Emtelle is investing millions of pounds at its Hawick factory to ensure that it remains a world leader in the fibre optics industry.
Danish chief executive Mads Hogfeldt revealed that not only is more than £5million being pumped into the Haughhead plant to buy state-of-the-art equipment – but that the workforce has expanded by 53 in order to keep up with business which is booming.
Mads Hogfeldt said: “The low number is £10million over 2014/15 in Hawick and Jedburgh. I prefer to keep it there because we need formal approval from our corporate owners, but at the Hawick factory this means £3 million last year and at least £2.2 million this year.”
This is in stark contrast to only six years ago when then the firm was hit by the fiancial crisis and 42 employees were made redundant.
And the group boss says the turnaround is testament to local skilled workers.
Recalling when employees took a 10 per cent pay cut, he stated: “We were in dire straits and needed to change everything. We had been at the forefront of the market, but I think we had become complacent. What we’ve seen since is that we wanted to go back to developing new products.”
Mr Hogfeldt added: “All the research and development is done here.
“Everything is created here, designed here, proven here. That is a fundamental change for our business. We have some extremely specialised, highly competent people with us here in Hawick, who have been with us for 20 years.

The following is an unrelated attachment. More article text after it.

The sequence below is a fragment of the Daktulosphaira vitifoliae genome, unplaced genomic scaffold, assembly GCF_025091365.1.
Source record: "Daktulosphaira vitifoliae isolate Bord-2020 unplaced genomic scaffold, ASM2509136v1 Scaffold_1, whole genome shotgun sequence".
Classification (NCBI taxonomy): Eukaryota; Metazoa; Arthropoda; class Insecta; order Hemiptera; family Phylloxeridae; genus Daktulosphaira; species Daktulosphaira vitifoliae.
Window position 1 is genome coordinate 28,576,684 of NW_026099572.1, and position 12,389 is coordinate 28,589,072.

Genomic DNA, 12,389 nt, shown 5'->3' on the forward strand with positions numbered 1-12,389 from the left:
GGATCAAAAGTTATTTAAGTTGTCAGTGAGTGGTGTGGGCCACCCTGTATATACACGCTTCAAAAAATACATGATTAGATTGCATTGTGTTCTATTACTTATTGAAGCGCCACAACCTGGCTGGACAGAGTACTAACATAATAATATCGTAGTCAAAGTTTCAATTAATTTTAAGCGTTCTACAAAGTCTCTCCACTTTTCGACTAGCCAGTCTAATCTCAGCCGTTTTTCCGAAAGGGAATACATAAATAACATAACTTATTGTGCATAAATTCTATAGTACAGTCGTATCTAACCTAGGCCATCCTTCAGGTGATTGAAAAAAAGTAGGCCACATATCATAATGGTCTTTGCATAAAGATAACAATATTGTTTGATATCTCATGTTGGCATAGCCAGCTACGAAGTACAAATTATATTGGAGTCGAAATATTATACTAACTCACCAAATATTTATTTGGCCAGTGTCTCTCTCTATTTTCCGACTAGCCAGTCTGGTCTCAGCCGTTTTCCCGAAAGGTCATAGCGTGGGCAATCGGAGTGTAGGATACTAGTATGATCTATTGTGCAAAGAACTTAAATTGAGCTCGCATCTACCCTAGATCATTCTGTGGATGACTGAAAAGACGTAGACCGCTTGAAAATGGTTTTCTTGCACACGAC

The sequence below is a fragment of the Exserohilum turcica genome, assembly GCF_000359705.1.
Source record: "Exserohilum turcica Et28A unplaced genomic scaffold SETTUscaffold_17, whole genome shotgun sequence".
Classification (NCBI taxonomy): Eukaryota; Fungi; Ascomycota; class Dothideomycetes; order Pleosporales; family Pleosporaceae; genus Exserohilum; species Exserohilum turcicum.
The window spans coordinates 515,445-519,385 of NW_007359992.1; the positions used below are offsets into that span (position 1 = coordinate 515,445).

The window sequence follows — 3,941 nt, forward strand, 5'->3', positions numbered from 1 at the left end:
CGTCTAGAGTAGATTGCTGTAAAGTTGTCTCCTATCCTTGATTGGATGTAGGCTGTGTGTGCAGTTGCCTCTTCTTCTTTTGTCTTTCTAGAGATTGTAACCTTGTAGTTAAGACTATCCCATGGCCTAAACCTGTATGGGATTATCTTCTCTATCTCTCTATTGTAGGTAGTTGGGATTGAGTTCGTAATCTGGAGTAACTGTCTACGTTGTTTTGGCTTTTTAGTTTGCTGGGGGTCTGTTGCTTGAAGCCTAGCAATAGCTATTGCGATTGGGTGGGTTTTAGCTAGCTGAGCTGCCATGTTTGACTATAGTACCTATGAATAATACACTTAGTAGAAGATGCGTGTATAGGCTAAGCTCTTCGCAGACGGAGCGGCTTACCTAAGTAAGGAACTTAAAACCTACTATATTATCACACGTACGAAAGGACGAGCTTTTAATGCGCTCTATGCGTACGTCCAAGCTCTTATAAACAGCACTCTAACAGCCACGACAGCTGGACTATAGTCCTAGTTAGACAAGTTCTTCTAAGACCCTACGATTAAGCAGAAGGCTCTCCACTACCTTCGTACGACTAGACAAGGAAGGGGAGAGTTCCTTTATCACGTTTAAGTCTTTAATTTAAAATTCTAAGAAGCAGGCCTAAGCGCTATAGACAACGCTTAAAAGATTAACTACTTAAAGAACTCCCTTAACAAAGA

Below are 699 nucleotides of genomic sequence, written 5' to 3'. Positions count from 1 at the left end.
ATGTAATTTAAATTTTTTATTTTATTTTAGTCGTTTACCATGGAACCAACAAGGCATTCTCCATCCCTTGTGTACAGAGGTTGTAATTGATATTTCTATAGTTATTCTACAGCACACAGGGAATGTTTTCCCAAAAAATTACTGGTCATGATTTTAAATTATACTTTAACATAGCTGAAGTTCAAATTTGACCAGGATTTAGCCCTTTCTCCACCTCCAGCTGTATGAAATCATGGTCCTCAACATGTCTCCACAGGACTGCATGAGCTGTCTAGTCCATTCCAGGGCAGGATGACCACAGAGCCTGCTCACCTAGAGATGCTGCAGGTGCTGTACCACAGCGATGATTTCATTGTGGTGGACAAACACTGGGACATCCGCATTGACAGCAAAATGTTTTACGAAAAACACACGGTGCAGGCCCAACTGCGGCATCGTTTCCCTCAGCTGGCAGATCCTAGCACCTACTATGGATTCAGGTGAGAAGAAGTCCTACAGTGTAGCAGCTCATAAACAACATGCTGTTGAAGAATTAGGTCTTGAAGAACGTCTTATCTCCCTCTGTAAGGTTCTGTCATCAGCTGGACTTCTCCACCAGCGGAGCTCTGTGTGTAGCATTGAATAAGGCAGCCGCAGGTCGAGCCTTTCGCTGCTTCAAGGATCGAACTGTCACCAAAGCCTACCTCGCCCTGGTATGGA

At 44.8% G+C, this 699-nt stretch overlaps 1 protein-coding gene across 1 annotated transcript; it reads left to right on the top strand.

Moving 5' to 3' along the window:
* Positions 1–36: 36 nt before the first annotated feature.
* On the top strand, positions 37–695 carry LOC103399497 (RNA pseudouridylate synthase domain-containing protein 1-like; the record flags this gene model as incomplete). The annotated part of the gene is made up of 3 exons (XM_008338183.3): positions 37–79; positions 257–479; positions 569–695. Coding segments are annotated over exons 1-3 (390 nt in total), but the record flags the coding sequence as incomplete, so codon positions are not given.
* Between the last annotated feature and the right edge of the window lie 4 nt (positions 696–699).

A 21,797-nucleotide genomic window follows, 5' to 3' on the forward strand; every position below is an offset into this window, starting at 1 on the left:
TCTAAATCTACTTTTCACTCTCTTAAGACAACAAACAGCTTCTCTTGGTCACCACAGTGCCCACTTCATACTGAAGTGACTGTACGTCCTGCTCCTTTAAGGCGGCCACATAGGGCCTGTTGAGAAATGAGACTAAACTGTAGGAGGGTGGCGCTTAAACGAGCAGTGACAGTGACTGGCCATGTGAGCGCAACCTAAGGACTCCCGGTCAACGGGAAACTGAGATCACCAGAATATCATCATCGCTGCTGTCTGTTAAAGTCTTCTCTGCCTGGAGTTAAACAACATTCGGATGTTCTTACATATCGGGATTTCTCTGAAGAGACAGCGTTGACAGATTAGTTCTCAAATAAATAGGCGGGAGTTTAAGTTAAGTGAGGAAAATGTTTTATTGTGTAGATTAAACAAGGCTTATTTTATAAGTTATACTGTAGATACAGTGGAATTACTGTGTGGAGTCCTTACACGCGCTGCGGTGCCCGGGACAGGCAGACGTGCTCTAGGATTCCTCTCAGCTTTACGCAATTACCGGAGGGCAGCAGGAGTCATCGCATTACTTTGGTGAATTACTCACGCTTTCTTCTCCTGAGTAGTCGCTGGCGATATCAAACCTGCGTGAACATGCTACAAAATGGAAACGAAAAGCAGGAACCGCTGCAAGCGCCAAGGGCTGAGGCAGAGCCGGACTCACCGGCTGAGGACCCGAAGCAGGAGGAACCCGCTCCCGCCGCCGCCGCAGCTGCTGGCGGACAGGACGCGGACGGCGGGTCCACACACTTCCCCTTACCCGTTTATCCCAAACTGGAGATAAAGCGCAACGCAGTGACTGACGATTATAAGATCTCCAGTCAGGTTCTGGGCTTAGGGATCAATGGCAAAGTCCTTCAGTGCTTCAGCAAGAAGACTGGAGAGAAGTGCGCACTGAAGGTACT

“They have built up a competence level, from which we are now reaping the fruits.”
Such expertise sees the 190-strong workforce supplying more than 60 countries with its specialised products, with customers including Virgin Media, BT and Vodaphone.
And the firm has just completed the fibre optic ducting network for the Borders Railway, as well as cabling and ducting for the world’s largest rail tunnel in Switzerland. This latest investment is set to further improve their performance on the global market, according to operations manager Billy Rae.
He said:“We are investing in more state-of-the-art equipment to update what we use, and that’s to give us a performance level that we currently can’t get to – and that no-one else in the industry should be able to get to either.
“This investment will increase capacity within the existing labour force. We do it to develop new technologies that are not made anywhere in our industry.”